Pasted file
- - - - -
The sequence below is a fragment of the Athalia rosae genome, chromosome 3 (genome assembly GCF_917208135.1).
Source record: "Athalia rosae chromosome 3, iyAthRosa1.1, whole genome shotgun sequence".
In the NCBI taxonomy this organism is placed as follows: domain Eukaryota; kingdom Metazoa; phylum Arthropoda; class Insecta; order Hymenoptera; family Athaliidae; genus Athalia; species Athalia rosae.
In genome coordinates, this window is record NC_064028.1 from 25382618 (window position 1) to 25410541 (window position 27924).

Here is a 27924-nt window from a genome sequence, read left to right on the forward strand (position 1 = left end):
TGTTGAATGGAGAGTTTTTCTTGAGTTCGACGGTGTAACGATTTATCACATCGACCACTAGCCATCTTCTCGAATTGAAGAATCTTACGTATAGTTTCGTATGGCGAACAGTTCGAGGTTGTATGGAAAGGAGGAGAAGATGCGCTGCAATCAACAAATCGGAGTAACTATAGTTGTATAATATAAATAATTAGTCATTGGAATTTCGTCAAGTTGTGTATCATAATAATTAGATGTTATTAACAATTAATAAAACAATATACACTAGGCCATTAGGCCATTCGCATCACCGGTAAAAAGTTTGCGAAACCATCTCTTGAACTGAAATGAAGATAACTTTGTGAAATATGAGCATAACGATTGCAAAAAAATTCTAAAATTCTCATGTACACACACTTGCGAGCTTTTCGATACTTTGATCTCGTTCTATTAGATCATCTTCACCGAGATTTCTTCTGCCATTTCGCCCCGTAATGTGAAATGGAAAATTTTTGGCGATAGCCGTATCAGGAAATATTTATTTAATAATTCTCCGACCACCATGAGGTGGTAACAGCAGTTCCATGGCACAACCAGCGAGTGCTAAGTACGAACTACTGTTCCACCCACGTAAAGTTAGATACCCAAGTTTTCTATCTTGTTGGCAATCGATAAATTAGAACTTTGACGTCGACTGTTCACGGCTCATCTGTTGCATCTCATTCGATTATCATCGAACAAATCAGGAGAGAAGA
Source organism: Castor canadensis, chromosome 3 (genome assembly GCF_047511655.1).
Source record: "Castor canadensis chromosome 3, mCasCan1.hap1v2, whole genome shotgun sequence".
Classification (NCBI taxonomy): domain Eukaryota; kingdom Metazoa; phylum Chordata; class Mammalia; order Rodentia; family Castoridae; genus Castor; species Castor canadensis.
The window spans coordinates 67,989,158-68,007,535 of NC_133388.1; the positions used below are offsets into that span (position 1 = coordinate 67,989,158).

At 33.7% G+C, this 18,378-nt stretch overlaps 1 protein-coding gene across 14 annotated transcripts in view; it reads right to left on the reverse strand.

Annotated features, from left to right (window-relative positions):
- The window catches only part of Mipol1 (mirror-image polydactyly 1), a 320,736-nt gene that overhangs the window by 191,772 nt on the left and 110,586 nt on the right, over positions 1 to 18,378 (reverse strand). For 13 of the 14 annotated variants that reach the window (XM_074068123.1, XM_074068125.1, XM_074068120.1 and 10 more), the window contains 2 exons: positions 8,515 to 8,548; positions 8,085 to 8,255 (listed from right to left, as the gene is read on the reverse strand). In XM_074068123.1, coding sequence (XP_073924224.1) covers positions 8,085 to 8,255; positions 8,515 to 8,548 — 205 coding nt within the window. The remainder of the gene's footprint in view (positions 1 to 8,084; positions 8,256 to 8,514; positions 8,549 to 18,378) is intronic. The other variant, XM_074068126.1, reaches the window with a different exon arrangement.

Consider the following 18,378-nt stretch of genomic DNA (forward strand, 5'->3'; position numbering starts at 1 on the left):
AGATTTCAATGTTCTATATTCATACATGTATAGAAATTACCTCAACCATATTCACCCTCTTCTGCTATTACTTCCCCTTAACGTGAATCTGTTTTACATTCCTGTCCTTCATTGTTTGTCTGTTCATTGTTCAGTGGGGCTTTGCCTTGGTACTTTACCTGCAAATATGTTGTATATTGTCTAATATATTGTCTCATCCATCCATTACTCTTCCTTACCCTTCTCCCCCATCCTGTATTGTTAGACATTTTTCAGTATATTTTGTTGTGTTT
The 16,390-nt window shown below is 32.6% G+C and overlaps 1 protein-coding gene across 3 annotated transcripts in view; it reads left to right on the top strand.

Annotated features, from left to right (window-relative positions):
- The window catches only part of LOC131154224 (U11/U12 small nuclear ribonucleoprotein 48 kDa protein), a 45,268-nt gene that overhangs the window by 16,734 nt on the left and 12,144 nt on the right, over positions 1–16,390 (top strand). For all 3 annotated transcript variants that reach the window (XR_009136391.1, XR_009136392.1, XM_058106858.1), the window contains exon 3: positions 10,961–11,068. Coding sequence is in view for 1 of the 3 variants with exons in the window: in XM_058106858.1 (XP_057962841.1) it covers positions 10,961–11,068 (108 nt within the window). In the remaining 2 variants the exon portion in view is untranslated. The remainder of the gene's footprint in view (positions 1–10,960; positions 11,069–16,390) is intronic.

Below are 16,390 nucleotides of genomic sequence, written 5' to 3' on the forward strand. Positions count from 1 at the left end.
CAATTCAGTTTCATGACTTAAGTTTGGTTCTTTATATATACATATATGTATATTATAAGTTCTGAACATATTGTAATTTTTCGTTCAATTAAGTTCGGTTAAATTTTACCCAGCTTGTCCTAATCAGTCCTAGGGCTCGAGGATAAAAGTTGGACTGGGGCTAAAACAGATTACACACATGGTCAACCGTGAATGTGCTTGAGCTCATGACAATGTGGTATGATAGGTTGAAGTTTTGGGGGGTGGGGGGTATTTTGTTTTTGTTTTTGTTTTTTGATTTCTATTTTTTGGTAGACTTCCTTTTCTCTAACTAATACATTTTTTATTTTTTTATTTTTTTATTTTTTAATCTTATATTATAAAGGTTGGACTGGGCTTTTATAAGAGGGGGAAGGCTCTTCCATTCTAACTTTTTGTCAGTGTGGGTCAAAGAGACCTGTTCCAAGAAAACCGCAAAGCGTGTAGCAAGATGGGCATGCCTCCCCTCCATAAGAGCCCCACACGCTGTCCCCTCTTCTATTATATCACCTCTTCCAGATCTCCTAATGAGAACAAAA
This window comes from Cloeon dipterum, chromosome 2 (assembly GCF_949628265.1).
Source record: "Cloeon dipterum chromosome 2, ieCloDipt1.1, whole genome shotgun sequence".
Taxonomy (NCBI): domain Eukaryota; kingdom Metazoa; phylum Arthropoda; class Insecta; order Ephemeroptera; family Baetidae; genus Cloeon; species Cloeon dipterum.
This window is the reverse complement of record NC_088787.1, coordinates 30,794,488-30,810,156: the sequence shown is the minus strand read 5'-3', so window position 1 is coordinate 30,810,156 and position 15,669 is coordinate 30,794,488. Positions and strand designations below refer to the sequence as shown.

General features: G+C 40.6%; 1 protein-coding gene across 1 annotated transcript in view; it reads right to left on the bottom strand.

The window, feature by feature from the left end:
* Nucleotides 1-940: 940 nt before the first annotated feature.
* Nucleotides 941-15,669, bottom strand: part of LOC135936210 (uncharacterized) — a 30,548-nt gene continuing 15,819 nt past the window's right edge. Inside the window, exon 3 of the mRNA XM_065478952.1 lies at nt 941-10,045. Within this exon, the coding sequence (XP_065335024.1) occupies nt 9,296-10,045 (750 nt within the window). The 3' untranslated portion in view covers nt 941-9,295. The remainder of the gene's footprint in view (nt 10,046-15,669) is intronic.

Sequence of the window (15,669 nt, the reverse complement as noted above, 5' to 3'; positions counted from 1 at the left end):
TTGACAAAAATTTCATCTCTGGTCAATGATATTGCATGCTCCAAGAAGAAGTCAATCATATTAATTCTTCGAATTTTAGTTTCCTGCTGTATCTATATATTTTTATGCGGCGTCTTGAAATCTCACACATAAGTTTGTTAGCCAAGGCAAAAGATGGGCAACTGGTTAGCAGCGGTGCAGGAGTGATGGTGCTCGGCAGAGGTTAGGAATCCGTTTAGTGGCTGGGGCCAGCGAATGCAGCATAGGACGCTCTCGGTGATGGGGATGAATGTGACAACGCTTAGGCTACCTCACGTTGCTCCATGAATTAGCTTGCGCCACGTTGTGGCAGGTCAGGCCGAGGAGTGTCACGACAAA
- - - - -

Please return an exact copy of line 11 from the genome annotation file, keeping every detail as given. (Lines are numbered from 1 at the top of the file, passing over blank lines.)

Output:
At 33.7% G+C, this 18,378-nt stretch overlaps 1 protein-coding gene across 14 annotated transcripts in view; it reads right to left on the reverse strand.